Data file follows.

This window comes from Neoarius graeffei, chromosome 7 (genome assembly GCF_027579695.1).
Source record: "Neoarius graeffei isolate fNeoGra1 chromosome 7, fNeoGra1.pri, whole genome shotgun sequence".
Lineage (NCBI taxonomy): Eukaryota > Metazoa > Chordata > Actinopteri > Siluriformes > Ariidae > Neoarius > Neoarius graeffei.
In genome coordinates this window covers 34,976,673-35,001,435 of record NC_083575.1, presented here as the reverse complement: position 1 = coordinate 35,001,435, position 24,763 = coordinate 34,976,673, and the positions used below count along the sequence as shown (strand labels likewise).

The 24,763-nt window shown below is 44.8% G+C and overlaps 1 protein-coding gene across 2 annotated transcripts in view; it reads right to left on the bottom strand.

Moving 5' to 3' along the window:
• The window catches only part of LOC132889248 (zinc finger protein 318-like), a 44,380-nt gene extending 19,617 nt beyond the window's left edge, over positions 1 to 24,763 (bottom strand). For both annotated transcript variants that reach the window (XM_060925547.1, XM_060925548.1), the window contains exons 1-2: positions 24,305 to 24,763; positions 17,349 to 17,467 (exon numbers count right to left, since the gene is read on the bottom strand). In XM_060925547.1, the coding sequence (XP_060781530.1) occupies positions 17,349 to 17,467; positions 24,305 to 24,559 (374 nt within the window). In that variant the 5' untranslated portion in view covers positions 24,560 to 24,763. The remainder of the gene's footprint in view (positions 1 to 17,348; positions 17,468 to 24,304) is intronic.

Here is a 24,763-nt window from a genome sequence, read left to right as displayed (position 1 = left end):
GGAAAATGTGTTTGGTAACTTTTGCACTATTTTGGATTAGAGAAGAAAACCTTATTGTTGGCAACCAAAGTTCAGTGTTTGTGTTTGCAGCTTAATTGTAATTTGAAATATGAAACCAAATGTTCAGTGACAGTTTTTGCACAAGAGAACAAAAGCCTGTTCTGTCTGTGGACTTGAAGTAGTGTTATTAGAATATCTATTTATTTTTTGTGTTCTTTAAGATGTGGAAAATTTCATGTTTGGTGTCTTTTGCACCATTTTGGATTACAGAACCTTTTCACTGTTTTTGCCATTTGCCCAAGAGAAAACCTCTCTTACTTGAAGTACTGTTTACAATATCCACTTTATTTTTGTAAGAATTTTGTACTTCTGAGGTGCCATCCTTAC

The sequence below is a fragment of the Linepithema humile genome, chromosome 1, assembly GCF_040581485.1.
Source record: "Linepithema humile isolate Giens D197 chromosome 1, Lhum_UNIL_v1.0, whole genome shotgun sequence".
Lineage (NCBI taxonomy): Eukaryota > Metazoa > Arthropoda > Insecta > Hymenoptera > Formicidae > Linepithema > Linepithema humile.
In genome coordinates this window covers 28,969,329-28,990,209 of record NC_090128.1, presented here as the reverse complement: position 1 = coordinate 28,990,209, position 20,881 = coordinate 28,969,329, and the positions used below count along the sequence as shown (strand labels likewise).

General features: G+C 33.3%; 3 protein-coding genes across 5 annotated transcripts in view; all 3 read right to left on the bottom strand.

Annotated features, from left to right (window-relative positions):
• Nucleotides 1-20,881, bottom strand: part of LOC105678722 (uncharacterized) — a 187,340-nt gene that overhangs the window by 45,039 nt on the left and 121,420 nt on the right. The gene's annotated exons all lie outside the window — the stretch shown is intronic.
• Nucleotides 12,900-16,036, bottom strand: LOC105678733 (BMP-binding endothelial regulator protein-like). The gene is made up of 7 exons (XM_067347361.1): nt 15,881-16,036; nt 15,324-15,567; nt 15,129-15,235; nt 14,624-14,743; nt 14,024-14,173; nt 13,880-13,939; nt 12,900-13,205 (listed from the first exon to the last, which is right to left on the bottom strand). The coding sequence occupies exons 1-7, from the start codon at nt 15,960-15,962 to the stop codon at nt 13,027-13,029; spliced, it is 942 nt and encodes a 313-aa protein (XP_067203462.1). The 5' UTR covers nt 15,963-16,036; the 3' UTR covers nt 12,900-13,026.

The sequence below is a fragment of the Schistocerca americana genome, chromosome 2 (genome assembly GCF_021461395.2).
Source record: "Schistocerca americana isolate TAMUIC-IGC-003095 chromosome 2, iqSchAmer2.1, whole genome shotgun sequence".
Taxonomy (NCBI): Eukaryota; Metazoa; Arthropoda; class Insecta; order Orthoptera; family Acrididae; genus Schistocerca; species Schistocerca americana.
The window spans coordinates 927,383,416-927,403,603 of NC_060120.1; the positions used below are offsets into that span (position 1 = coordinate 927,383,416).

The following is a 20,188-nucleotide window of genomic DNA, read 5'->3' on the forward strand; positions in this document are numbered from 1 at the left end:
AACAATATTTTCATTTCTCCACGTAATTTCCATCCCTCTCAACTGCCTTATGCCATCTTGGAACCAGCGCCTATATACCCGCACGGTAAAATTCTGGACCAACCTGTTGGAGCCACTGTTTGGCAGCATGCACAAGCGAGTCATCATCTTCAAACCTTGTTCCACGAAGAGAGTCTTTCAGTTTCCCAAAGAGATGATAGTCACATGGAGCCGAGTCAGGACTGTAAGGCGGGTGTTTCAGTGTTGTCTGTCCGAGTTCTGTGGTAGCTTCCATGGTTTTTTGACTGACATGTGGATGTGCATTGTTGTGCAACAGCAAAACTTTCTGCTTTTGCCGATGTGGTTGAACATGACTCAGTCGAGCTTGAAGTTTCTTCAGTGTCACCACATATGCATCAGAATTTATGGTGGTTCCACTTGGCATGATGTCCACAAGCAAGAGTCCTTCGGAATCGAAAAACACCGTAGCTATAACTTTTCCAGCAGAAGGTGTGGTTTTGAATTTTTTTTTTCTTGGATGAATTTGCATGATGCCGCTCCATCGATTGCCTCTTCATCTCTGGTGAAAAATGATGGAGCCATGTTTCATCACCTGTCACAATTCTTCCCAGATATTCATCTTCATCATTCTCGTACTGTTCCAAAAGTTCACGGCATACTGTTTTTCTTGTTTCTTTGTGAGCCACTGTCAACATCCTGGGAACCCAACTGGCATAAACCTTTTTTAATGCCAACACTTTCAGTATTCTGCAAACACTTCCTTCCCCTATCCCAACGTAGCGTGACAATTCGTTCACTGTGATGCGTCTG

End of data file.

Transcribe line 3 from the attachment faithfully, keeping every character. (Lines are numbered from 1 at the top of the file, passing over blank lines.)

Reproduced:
Lineage (NCBI taxonomy): Eukaryota > Metazoa > Chordata > Actinopteri > Siluriformes > Ariidae > Neoarius > Neoarius graeffei.